By ANDREW HARRIS
Nebraska landowners opposed to the proposed $5.4 billion
Keystone XL pipeline urged the states highest court to
uphold a judges ruling invalidating the route mapped by
Governor Dave Heineman and TransCanada.
The property owners urged the state Supreme Court to uphold a
February ruling effectively blocking the pipeline. Judge
Stephanie Stacy in Lincoln declared TransCanada a common
carrier like a railroad. As such, a 2012 law giving the
governor control over the path violated a part of the state
constitution vesting power in the Public Service Commission.
TransCanada offers pipeline structures for
transportation services, like taxis offer rides to passengers
for a fee, and truckers offer cartage for dollars per
mile, the landowners said in a June 20 legal brief.
The currently-proposed pipeline is a structure that
will transport crude oil for hire.
TransCanada, based in Calgary, seeks to build a 1,179-mile
(1,897-kilometer) conduit capable of carrying 830,000 bpd of
oil from Hardisty, Alberta, to Steele City, Nebraska, where
it would connect to an existing network.
Supporters say Keystone will create jobs and promote energy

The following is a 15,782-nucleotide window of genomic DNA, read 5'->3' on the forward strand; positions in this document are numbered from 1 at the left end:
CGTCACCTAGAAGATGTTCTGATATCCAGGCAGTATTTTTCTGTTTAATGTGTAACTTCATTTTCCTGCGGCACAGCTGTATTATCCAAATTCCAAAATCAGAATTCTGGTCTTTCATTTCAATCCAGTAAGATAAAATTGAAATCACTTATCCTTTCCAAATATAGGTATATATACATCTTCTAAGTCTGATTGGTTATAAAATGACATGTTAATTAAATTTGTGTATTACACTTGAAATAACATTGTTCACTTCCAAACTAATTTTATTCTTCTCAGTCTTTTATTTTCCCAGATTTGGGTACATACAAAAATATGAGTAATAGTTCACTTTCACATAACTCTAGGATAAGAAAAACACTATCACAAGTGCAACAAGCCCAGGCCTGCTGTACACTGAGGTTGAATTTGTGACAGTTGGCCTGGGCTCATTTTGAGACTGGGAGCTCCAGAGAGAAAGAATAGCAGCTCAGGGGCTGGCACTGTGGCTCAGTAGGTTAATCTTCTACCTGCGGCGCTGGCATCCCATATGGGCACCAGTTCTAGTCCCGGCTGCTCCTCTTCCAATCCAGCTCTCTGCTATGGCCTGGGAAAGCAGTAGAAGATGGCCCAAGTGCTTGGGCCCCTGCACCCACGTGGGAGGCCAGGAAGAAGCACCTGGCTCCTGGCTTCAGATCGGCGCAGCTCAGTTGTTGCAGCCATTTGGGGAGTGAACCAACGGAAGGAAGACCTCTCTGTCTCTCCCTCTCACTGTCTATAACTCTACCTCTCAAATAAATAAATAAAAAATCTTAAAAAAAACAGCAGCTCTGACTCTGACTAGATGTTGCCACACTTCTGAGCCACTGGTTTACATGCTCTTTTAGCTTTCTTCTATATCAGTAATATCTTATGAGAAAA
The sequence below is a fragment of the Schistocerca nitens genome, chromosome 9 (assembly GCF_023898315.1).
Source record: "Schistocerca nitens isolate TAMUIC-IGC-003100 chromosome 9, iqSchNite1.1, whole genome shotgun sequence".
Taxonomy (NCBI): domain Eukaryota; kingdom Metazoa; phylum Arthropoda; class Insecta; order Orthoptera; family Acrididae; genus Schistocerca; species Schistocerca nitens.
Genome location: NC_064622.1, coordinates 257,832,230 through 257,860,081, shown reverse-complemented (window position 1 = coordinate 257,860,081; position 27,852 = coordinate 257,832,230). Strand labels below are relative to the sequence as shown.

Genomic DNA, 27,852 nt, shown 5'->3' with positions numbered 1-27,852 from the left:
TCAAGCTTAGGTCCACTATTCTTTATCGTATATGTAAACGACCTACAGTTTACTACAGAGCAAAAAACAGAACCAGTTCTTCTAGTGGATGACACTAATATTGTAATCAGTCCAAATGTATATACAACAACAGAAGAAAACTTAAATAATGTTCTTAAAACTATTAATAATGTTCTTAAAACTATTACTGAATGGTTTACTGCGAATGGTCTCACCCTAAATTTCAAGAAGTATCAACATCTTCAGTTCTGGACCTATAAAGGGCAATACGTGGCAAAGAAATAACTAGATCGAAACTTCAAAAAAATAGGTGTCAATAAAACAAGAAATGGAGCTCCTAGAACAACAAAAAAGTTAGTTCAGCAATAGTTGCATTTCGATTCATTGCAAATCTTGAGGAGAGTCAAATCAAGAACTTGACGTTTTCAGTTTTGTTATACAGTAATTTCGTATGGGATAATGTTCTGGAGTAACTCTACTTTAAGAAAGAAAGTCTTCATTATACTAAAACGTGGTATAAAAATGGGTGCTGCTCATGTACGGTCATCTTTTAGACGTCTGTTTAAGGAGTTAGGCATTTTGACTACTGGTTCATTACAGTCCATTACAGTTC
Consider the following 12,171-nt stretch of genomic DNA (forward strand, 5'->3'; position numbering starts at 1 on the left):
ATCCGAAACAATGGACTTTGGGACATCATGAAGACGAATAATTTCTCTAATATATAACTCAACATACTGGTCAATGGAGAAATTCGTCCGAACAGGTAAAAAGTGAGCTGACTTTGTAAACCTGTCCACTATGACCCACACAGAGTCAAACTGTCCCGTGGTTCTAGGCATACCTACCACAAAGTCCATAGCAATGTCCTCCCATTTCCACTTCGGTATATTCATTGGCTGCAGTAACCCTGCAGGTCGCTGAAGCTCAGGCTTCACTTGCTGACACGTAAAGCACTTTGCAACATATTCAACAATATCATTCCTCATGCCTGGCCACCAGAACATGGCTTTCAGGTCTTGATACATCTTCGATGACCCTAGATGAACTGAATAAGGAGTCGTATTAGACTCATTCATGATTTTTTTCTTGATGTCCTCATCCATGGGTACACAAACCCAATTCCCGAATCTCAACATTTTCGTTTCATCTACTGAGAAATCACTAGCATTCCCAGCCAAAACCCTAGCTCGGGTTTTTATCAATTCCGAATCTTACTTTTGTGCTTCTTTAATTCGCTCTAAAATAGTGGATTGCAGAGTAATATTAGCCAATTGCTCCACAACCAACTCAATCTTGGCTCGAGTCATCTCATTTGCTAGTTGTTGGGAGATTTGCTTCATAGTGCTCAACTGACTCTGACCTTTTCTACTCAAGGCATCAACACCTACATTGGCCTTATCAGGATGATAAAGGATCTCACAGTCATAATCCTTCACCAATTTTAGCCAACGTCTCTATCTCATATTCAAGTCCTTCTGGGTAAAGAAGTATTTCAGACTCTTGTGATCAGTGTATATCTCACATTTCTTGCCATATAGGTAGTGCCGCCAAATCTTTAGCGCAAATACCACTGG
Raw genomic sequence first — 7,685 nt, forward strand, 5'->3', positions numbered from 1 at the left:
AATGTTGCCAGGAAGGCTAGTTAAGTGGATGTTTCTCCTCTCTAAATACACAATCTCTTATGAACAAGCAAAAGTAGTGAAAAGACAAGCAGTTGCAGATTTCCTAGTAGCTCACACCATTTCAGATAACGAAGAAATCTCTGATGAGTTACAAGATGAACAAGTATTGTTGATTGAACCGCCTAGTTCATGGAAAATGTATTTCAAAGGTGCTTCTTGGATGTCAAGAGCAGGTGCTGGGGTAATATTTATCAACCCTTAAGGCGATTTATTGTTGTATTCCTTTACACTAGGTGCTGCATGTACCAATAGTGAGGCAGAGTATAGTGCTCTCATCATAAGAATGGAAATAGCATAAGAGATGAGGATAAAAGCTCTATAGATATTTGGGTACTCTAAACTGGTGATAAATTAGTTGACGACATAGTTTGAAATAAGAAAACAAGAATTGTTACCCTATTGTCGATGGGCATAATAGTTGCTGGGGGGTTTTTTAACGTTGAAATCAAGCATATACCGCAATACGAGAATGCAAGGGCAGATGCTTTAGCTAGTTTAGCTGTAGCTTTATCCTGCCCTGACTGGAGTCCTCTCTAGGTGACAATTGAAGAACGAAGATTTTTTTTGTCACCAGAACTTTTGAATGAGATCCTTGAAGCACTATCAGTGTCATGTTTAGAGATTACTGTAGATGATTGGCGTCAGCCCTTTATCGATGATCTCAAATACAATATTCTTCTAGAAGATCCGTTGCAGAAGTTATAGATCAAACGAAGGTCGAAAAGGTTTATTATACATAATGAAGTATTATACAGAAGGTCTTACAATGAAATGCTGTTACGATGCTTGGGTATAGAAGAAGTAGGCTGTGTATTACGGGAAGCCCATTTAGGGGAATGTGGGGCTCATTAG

independence. Opponents say petroleum derived from
Albertas oil sands will contribute to global warming.
The decision on whether to approve Keystone will fall to
President Barack Obama, who may wait until the Nebraska court
rules. The judges have yet to schedule arguments, and a
decision may not come until after Congresss midterm
TransCanada has said it will seek Canadian government
permission to construct a different, longer, pipeline giving
it a conduit to the Atlantic Ocean. That proposed 2,700-mile
pipeline, called Energy East, would carry 1.1 million bpd of
oil across six provinces to a refinery
and export terminal at
Saint John, New Brunswick.
Heineman, a Republican whos leaving office on Dec. 31,
and state Attorney General Jon Bruning, who sought to succeed
him, argued in April that the three landowners who sued
havent shown theyve been injured by the plan and
lack standing to sue.
Bruning last month lost the Republican Partys
gubernatorial primary to former Ameritrade Holding Corp. Vice
Chairman Pete Ricketts.
David Domina, the landowners lawyer and a Democrat
seeking a US Senate seat, said his clients have been harmed.
There is no competitor, different regulator or
differently affected landowner to bring this suit, he
said in a phone interview. The state belongs to the
citizens, and they are its saving watchfulness.